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Mughal artist

A late Mughal album of calligraphy and paintings. c. 1720 - c. 1740

Album of specimens of calligraphy and paintings set into dyed paper margins decorated in ink and opaque water including metallic pigments and gold leaf; painted and lacquered bindings | 42.1 x 28.1 cm (book measurement (inventory)) | RCIN 1005068

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  • A Mughal album of paintings and calligraphy compiled during the reign of Muhammad Shah (1719–48) and which contains an imperial portrait of the emperor.

    The Persian name for an album of paintings and calligraphy is muraqqa. Derived from the Arabic word for ‘patched’ or ‘patchwork’, the term reflects the collage-like quality of an album in which each page is made up of several sheets of paper, cut up and arranged within decorative borders. The assembling of a muraqqa was an exercise of connoisseurship. The finest examples combined the works of past and contemporary master calligraphers and painters, with each opening inspiring literary, philosophical and art historical dialogue.

    Surviving Persian and Mughal album prologues suggest they were presented as gifts to commemorate weddings and other important occasions. The majority of paintings in this album depict women, themes from popular literature and both Hindu and Muslim holy figures. It is possible that its intended recipient was a lady of the court. Visual references to courtesans, including a courtesan enthroned (folio 3r: RCIN 1005068.e), suggest the album may have been a wedding gift to Muhammad Shah’s third wife, Udham Bai, a Hindu woman who began her life at court as a courtesan before she married the emperor and gave birth to his successor. Udham Bai became extremely influential at court and acted as regent for her son after her husband’s death, when she was known by the name of Qudsia Begum.

    The album’s folios comprise multiple layers of thick paper to give them stiffness and rigidity. The borders are all dyed bold colours and decorated with stencilled gold illumination in trellis and floral patterns.

    The calligraphy specimens, mostly verses of Persian poetry, are ascribed to two seventeenth-century calligraphers who worked at the Mughal court: Abd al-Rashid Daylami and Sayyid Ali Khan, as well as the earlier Iranian masters Mir Imad, Mir Ali and Sultan Ali.

    In addition to contemporary paintings by the artists of Muhammad Shah’s atelier, the album includes earlier seventeenth-century works and later reinterpretations of them reflecting a revivalist trend in Mughal painting of the early 18th century. Two artists who worked on the album are named: Muhammad Panah and Hunhar (Puran Nath), both active at the Mughal court in the early 18th century.

    The original painted and lacquered covers (RCIN 1005068.a) survive, a rare occurrence with Mughal albums. They are made of leather, onto which the decoration has been painted, with the outlines highlighted in gold, then covered with a lacquer varnish.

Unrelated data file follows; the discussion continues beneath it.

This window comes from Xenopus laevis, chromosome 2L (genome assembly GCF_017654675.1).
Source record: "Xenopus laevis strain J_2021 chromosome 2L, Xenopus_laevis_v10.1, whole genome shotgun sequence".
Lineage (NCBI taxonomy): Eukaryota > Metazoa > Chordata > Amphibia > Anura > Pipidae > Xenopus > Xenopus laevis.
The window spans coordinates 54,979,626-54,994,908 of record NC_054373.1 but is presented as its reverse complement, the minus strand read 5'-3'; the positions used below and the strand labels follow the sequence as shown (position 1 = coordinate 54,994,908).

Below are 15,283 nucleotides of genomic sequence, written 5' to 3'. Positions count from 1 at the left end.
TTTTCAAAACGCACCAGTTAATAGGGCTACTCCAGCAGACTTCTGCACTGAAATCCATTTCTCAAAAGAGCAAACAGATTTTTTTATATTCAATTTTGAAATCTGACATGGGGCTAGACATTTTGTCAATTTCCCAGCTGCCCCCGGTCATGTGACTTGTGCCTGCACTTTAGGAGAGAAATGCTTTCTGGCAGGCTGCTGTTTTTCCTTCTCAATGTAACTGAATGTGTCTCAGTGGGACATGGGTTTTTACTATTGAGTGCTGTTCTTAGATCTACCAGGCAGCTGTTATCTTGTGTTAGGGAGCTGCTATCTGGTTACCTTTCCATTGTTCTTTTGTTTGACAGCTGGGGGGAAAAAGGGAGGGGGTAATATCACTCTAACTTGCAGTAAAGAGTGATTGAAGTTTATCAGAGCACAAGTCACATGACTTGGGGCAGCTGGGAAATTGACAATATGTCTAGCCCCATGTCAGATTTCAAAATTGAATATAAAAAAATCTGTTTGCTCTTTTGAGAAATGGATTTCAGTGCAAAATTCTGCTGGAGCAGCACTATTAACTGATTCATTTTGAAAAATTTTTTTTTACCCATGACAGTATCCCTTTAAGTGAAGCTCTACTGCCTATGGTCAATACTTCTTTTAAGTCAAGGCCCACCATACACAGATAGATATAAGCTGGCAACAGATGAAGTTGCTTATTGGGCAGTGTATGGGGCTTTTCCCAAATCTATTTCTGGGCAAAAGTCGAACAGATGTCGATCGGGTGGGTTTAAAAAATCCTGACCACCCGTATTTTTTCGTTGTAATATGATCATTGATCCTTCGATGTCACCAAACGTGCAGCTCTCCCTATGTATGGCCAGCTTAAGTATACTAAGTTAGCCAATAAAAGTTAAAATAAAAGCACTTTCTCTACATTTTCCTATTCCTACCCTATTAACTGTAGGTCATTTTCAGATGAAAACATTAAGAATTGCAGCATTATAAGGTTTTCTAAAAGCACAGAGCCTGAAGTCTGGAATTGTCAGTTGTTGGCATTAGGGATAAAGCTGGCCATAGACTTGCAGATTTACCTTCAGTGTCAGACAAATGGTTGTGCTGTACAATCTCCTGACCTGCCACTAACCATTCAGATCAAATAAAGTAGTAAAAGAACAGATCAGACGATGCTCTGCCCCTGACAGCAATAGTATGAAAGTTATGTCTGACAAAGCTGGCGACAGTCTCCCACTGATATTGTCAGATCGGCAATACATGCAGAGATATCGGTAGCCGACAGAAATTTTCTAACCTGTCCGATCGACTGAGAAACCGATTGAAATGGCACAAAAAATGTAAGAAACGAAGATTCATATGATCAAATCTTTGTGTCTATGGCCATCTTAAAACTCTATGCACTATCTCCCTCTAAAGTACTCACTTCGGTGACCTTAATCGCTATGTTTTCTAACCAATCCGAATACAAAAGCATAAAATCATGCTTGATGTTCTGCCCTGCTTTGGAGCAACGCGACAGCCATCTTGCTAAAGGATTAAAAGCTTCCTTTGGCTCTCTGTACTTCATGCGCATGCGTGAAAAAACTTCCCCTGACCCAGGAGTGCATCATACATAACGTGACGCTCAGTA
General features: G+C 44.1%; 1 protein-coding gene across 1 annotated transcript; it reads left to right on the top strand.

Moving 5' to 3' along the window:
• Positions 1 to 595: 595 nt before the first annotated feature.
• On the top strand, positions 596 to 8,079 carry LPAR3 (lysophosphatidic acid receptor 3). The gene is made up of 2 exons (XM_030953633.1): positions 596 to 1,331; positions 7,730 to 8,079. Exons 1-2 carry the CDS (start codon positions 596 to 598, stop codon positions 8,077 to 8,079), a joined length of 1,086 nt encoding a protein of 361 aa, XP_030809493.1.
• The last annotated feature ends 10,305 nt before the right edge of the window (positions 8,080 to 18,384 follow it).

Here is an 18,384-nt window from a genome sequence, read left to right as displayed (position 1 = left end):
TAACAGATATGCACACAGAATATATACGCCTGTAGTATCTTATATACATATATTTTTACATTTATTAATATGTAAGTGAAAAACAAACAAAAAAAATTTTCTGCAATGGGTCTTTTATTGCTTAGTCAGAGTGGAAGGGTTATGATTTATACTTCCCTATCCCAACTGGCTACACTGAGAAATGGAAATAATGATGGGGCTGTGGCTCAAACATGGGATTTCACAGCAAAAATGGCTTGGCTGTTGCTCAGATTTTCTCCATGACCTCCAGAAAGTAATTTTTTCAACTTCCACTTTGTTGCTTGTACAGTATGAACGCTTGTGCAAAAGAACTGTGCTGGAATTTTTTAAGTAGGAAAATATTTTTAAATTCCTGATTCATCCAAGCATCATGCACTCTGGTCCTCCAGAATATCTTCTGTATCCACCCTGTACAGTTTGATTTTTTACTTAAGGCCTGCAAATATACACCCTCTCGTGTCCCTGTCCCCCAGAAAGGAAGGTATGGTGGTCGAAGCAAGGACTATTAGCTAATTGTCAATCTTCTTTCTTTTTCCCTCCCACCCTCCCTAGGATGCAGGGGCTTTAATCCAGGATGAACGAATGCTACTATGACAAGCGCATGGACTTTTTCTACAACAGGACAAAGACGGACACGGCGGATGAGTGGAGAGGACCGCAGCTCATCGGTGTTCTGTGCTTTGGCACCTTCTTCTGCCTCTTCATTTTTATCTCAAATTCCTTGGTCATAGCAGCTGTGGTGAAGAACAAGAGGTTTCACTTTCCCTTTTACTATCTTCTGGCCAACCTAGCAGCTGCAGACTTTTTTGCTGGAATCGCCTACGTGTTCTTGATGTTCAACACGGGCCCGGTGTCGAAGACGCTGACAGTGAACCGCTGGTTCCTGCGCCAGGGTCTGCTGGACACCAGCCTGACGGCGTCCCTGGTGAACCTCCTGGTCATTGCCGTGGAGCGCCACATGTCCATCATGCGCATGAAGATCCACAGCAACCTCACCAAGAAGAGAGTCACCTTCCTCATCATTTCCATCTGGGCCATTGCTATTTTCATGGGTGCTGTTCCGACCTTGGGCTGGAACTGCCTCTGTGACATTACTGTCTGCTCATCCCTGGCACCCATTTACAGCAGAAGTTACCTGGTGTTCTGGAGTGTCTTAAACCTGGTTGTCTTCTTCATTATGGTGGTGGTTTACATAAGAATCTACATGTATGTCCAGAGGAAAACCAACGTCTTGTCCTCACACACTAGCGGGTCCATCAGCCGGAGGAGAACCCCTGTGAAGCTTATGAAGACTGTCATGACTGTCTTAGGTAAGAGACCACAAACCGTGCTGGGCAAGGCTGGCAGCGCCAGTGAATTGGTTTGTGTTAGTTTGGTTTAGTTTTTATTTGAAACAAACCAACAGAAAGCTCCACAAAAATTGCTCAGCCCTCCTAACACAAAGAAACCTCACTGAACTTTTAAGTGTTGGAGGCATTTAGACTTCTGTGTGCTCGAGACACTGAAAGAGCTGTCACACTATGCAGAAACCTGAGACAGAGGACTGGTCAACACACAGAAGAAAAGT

The seal of Asaf al-Dawlah, Nawab of Awadh (dates) dated 1776-7 appears on every folio. He inherited an impressive library from his father, Shuja al-Dawlah, but added to it with his own purchases including a number of imperial Mughal albums and manuscripts pillaged from Delhi in 1788 by the Afghan Ghulam Qadir.

    Following Asaf al-Dawlah’s death in 1797, his son Ali ruled for only four months before he was deposed at the intervention of Sir John Shore (later Lord Teignmouth, Governor-General 1793–8). It was at the time of Saadat Ali Khan’s installation in Lucknow in early 1798 that the Governor-General, a well-known bibliophile, was presented with the Mughal Padshahnama manuscript (RCIN 1005025). He declined the manuscript but suggested that as a literary curiosity it might be a suitable gift to George III. The book, with five others selected by Saadat Ali Khan as elegant specimens of Persian writing, were sent to Calcutta (now Kolkata), after Lord Teignmouth’s departure from Lucknow and forwarded by his attorneys to Europe. George III accepted the volumes and they were brought to his library at the Queen’s House, now Buckingham Palace, where they were made available to scholars and visitors.

    In a memo from Lord Teignmouth to the king dated June 1799, he described this volume as “A Collection of Paintings, with specimens of very fine writing on the back of each. The writing has no reference to the subject of the painting.”

    By the 1780s the album was in the possession of Asaf al-Dawlah (1748–1797), Nawab of Awadh. His successor gave it to Lord Teignmouth, Governor-General of India, for presentation to George III in 1798.

  • Medium and techniques

    Album of specimens of calligraphy and paintings set into dyed paper margins decorated in ink and opaque water including metallic pigments and gold leaf; painted and lacquered bindings


    42.1 x 28.1 cm (book measurement (inventory))